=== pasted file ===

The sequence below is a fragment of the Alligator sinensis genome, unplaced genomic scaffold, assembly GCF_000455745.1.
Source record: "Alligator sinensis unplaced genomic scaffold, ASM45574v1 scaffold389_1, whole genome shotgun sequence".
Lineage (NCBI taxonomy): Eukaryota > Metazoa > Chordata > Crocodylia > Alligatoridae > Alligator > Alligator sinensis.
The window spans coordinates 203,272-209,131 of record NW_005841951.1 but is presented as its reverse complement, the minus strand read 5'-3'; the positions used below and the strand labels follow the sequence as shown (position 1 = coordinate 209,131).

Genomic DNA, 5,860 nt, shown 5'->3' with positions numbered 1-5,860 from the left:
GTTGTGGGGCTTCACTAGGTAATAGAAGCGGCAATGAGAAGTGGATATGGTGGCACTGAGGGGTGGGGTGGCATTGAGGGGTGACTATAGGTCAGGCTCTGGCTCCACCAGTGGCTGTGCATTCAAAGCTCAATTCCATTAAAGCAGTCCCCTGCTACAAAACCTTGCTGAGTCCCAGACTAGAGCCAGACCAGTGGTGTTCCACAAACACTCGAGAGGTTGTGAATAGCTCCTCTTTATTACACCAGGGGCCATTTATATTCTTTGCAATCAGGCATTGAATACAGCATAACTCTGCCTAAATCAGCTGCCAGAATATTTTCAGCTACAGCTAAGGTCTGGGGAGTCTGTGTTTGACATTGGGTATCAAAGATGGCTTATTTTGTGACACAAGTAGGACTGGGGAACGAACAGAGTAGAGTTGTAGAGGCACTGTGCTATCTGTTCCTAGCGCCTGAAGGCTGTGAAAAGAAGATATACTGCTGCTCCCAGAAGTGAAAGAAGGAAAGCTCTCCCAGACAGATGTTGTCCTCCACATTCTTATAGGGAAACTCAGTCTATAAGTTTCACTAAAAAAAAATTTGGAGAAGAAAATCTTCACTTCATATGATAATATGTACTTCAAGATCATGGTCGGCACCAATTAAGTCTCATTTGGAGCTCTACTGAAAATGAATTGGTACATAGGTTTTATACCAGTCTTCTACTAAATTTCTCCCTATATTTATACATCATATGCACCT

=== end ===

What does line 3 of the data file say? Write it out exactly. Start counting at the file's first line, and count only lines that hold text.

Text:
Lineage (NCBI taxonomy): Eukaryota > Metazoa > Chordata > Crocodylia > Alligatoridae > Alligator > Alligator sinensis.